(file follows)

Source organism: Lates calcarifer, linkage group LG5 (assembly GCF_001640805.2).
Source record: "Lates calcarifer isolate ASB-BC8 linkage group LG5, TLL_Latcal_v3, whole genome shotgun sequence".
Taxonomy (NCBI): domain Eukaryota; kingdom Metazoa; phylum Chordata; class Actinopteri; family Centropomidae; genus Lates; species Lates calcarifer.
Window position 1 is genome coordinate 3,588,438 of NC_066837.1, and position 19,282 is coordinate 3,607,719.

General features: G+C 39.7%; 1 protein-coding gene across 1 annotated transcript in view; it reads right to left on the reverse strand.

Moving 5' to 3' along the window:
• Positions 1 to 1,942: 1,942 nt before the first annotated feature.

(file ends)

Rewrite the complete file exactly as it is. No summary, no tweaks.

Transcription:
Source organism: Lates calcarifer, linkage group LG5 (assembly GCF_001640805.2).
Source record: "Lates calcarifer isolate ASB-BC8 linkage group LG5, TLL_Latcal_v3, whole genome shotgun sequence".
Taxonomy (NCBI): domain Eukaryota; kingdom Metazoa; phylum Chordata; class Actinopteri; family Centropomidae; genus Lates; species Lates calcarifer.
Window position 1 is genome coordinate 3,588,438 of NC_066837.1, and position 19,282 is coordinate 3,607,719.

General features: G+C 39.7%; 1 protein-coding gene across 1 annotated transcript in view; it reads right to left on the reverse strand.

Moving 5' to 3' along the window:
• Positions 1 to 1,942: 1,942 nt before the first annotated feature.